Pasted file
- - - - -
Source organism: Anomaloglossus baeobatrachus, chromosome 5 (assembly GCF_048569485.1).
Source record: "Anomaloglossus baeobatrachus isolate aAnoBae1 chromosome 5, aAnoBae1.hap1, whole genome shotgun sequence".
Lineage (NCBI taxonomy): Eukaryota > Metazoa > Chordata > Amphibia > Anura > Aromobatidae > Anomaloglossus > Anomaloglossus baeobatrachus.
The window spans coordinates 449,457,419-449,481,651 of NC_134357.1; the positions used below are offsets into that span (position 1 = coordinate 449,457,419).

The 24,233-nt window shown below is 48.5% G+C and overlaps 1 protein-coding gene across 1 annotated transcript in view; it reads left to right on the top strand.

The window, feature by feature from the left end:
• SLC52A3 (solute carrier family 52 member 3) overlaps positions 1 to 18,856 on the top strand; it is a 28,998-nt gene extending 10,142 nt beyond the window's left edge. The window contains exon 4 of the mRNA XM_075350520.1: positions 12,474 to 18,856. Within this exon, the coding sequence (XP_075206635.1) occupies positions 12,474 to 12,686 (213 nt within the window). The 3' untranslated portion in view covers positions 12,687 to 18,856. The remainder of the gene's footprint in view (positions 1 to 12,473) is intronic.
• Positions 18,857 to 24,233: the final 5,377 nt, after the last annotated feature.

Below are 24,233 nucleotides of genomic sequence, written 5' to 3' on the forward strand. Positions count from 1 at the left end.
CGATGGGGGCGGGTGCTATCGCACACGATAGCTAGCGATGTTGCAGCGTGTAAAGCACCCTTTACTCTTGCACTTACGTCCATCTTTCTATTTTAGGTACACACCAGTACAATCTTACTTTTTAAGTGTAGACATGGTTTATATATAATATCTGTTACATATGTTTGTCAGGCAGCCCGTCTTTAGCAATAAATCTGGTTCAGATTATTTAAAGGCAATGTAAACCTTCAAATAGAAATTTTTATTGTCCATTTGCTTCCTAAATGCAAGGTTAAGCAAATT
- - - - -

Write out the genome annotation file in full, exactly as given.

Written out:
Source organism: Anomaloglossus baeobatrachus, chromosome 5 (assembly GCF_048569485.1).
Source record: "Anomaloglossus baeobatrachus isolate aAnoBae1 chromosome 5, aAnoBae1.hap1, whole genome shotgun sequence".
Lineage (NCBI taxonomy): Eukaryota > Metazoa > Chordata > Amphibia > Anura > Aromobatidae > Anomaloglossus > Anomaloglossus baeobatrachus.
The window spans coordinates 449,457,419-449,481,651 of NC_134357.1; the positions used below are offsets into that span (position 1 = coordinate 449,457,419).

The 24,233-nt window shown below is 48.5% G+C and overlaps 1 protein-coding gene across 1 annotated transcript in view; it reads left to right on the top strand.

The window, feature by feature from the left end:
• SLC52A3 (solute carrier family 52 member 3) overlaps positions 1 to 18,856 on the top strand; it is a 28,998-nt gene extending 10,142 nt beyond the window's left edge. The window contains exon 4 of the mRNA XM_075350520.1: positions 12,474 to 18,856. Within this exon, the coding sequence (XP_075206635.1) occupies positions 12,474 to 12,686 (213 nt within the window). The 3' untranslated portion in view covers positions 12,687 to 18,856. The remainder of the gene's footprint in view (positions 1 to 12,473) is intronic.
• Positions 18,857 to 24,233: the final 5,377 nt, after the last annotated feature.

Below are 24,233 nucleotides of genomic sequence, written 5' to 3' on the forward strand. Positions count from 1 at the left end.
CGATGGGGGCGGGTGCTATCGCACACGATAGCTAGCGATGTTGCAGCGTGTAAAGCACCCTTTACTCTTGCACTTACGTCCATCTTTCTATTTTAGGTACACACCAGTACAATCTTACTTTTTAAGTGTAGACATGGTTTATATATAATATCTGTTACATATGTTTGTCAGGCAGCCCGTCTTTAGCAATAAATCTGGTTCAGATTATTTAAAGGCAATGTAAACCTTCAAATAGAAATTTTTATTGTCCATTTGCTTCCTAAATGCAAGGTTAAGCAAATT